A Washington D.C. Family Vacation: Paulano’s Ultimate One-Page Travel Guide

After spending 4 days in Washington, DC with my family, I thought I would take a quick moment to recap some of the highlights and lowlights, and offer a few suggestions to those of you who are thinking of making the same trip.

Tip 1: Use Reagan National Airport if you can. It is only 7 minutes from the National Mall, and the taxi fare from the airport to the hotel was about $11, not including tip. The airport terminal is really nice, and surprisingly laid back.

Tip 2: Stay at a hotel that is as close to the Mall as you can get. We stayed at the Capitol Holiday Inn on “C” Street. It is only a block from the Air and Space Museum, and very close to the other Smithsonian Museums as well. Sure it costs more, but the convenience and time savings is worth it. The hotel itself was just adequate. At the hotel restaurant, be sure to steer clear of the Scampi. For a lite meal, the chicken soup was very good.

Tip 3: Be sure to write to your Congressperson and your 2 Senators, to let them know you are coming to town. They may be able to reserve tour times for you at places like the White House, the Bureau of Printing and Engraving, the Capitol, the Supreme Court, the JFK Center for the Performing Arts, and the Library of Congress. As it turns out, Paulano does not have a lot of clout within the Beltway. He only scored a tour of the Capitol, given by Brianna, an Ellen Tauscher summer intern who was almost as new to DC as we were. The good news was that she related really well to my daughters, and the Capitol Tour was one of the highlights of the entire vacation for them.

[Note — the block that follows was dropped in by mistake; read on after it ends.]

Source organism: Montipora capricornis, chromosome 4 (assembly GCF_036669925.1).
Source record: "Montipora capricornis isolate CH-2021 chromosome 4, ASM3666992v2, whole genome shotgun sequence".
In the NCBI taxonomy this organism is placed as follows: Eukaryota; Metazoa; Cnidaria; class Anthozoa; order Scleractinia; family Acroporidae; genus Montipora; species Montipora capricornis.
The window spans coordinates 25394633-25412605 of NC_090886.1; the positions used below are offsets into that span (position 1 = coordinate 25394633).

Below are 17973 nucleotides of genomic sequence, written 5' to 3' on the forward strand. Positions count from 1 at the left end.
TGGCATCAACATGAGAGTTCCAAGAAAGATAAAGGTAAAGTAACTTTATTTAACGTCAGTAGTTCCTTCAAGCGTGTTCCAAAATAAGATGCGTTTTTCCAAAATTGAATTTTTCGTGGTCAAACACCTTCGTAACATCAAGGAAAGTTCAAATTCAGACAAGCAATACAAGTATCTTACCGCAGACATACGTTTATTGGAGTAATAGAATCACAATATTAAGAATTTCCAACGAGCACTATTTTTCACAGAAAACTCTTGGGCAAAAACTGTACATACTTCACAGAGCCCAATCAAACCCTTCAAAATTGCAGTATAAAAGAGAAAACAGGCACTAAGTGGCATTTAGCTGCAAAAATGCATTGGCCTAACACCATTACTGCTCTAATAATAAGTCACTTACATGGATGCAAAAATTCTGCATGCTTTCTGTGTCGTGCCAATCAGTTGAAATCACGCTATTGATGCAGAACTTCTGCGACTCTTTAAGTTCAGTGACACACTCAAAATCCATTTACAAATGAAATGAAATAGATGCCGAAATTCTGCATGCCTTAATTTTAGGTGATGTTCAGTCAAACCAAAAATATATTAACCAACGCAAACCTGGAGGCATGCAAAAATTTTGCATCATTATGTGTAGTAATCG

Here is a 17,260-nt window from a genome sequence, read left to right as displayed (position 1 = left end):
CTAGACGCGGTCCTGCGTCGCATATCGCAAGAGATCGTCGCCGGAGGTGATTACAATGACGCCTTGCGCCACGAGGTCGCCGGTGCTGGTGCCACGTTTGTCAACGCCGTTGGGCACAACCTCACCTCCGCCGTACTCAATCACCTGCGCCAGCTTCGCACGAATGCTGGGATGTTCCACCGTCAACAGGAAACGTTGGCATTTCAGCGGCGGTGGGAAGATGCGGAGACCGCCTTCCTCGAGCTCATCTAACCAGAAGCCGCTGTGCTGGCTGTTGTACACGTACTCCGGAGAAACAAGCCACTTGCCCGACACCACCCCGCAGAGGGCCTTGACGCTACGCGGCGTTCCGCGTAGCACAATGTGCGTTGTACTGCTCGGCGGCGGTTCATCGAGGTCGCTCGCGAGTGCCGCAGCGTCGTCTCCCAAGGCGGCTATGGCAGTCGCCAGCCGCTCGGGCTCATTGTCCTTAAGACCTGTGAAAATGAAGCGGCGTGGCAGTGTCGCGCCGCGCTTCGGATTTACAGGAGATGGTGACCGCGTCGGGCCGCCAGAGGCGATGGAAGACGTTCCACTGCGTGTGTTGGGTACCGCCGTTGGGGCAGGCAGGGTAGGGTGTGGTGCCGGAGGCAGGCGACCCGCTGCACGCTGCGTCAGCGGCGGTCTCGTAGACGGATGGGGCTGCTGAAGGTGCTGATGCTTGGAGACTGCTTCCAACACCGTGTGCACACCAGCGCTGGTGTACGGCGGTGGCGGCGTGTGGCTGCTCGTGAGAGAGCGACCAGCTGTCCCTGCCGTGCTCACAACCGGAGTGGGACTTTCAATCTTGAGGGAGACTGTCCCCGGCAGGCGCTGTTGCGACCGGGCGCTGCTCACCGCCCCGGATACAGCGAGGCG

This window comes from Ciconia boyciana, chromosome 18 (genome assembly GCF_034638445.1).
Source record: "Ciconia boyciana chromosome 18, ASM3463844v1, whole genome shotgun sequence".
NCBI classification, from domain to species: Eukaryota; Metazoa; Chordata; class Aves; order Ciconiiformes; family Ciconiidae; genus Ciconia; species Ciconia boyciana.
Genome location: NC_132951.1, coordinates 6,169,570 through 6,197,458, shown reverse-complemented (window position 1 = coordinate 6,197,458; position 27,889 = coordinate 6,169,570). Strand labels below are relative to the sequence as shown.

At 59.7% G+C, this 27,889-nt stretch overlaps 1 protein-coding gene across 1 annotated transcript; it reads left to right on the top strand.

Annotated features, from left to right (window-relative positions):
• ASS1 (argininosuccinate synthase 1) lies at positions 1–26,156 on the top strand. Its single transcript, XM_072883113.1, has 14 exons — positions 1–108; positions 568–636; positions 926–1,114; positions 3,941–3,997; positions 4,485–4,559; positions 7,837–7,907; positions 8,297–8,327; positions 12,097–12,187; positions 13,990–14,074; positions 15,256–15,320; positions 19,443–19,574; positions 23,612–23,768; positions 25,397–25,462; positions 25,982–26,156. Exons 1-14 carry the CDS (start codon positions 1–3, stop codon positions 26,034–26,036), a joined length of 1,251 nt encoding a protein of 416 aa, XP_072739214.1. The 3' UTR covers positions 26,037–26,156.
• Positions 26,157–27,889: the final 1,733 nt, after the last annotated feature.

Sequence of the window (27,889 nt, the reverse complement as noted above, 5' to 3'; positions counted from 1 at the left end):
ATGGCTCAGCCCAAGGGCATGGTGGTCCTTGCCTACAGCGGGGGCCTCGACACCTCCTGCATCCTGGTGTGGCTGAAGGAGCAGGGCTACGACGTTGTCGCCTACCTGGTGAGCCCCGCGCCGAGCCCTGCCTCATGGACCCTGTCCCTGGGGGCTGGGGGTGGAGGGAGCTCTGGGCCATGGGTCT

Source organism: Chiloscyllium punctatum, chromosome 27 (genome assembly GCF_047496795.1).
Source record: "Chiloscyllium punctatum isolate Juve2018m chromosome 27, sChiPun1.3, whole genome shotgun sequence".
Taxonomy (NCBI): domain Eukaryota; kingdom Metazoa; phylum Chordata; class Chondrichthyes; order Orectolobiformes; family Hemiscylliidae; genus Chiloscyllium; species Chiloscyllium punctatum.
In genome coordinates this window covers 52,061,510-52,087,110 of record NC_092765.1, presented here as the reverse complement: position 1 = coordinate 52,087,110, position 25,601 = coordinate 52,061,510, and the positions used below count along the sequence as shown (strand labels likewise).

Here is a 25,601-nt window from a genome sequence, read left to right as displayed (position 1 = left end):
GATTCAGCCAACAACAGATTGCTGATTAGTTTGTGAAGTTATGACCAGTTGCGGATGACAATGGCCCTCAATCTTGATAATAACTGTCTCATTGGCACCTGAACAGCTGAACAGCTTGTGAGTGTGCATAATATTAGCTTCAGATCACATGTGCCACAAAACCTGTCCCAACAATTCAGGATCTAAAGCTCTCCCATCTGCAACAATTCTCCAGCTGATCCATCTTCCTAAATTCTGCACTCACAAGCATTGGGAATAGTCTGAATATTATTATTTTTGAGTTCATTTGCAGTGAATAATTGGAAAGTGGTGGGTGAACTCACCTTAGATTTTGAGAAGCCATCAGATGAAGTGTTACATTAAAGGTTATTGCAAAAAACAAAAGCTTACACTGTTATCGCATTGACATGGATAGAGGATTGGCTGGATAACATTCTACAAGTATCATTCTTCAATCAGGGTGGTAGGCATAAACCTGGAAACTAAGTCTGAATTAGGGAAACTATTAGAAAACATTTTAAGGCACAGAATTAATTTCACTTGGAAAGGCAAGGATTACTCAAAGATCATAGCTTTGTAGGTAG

Tip 4: Stay away from the shuttle services that continuously run a circuit around the museums and monuments near the National Mall. The Trolley we used was unorganized and overbooked. Every time a Trolley came by, the waiting mob made a wild dash for the Trolley door in hopes of getting on. The courteous, the slow and the unlucky were condemned to wait for the next bus, with no guarantee of getting on that one either. For the attractions that require transportation, such as the National Zoo, Arlington National Cemetery, Georgetown, and the Lincoln Memorial, a family of four can travel much more quickly and comfortably (and perhaps even more cheaply) by simply taking a taxi. Almost everyplace else you can walk to.

Tip 5: Due to large demand, some sites will only admit ticket holders. These sites include the Inside of the Washington Memorial, the Holocaust Museum, the Bureau of Printing and Engraving, and the Supreme Court. The tickets are free, but the process of getting tickets typically involves a family member waking up early on the day you want to go, and standing line. It’s not bad, really. At 6:00 AM, I was first in line at the Bureau of Printing and Engraving. Or second, if you count the homeless guy in the blue blazer who pretended to work for the Bureau. He kept me (and himself) entertained as he barked orders at unsuspecting newcomers to the line.

Tip 6: The Air and Space Museum and the Museum of Natural History are open until 7:30 on most nights, so make those your last stops of the day. The National Archives are usually crowded, so make that the first stop of your day.

Tip 7: The Museum of American History and the Arts and Industries Museums are currently closed for renovation.

And finally, Tip 8: There is actually too much to see. Don’t spend any more than 2 hours at any single museum, and no more than half an hour at any single monument. Obviously, try to organize each day to minimize walking and backtracking. Things I wanted to see but missed due to inexperience were the National Aquarium, the Crime and Punishment Museum, the Library of Congress, the Supreme Court, Mount Vernon, Monticello, and the elusive White House.

For me, the highlights were the Lincoln Memorial, the Afghanistan Artifact Exhibit at the National Art Gallery, and the National Zoo. The lowlights were the terrible, embarrassing condition of the National Mall, and the poor customer service skills of nearly every cashier we encountered . All things considered though, DC is a great place for a family vacation.

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